What is version control?
Version Control is a mechanism that tracks changes to a file, or collection of files, over time so that you can restore specific versions later. This is very useful as projects evolve and as teams evolve. It allows you to modify your file with the ability to recover previous versions of the file in case something were to go wrong.
Local Version Control System
A local version control system is a simple database on your local computer. This database tracks all the version files within your local system.
However, it makes it really difficult to collaborate with other developers, since the database is only available on your local machine.
Centralized Version Control System
A Centralized Version Control System is a hosted shared server that contains all file versions. This system is accessible by many clients from one central location.
The Centralized Version Control System allows for a more collaborative experience, where each team member can work together on the same project and keep track of all the changes done on each system. However, since this setup is centralized in one location, if that server goes down or is corrupted, then there is a risk of permanently losing the entire history of the project.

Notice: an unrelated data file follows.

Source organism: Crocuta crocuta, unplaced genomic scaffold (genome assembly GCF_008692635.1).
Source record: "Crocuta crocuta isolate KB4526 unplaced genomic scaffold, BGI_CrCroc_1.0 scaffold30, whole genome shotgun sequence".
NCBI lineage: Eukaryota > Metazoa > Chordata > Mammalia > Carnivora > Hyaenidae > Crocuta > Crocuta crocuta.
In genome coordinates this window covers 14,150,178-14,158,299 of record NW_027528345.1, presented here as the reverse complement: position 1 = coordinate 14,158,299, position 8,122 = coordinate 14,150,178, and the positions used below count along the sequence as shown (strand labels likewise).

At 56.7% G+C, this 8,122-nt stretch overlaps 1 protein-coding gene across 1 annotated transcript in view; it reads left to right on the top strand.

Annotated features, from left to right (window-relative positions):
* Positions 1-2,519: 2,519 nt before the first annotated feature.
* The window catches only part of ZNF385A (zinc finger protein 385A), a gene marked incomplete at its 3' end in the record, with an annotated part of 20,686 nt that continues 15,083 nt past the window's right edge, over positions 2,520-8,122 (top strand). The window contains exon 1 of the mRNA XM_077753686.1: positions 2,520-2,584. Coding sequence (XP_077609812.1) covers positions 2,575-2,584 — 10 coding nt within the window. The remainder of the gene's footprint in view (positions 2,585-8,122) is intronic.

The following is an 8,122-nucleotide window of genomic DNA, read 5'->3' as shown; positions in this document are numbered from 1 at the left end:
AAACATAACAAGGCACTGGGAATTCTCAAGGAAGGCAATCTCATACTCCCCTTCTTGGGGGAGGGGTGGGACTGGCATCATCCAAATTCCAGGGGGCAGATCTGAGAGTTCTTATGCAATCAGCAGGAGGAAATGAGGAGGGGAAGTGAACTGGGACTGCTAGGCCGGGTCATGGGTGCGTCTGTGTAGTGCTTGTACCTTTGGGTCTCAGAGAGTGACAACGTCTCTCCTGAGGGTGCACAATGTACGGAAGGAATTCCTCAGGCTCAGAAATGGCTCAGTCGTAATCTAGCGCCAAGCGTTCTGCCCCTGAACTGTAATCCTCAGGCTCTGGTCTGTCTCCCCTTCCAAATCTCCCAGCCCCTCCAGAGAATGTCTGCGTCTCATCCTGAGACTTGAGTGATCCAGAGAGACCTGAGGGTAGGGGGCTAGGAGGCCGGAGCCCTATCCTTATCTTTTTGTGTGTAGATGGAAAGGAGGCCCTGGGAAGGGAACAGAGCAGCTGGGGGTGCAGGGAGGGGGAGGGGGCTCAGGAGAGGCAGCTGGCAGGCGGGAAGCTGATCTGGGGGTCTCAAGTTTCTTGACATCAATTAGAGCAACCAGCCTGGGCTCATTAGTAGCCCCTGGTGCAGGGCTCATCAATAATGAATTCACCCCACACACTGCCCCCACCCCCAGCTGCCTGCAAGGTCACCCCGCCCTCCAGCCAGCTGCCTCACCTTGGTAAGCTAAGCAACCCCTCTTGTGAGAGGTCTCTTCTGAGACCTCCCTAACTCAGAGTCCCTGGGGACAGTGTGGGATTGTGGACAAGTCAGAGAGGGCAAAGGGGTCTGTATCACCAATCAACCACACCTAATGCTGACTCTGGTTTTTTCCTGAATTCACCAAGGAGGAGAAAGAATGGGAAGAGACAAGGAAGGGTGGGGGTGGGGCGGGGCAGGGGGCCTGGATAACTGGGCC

Distributed Version Control Systems
A Distributed Version Control System solves the issue above where clients can mirror the entire history of their repository.
A distributed version control system can be very useful in mitigating loss of data from a single point of failure. This setup allows any client repository to backup and restore the data back in the server.
Distributed version control systems include developments such as git, mercurial, Bazaar, etc.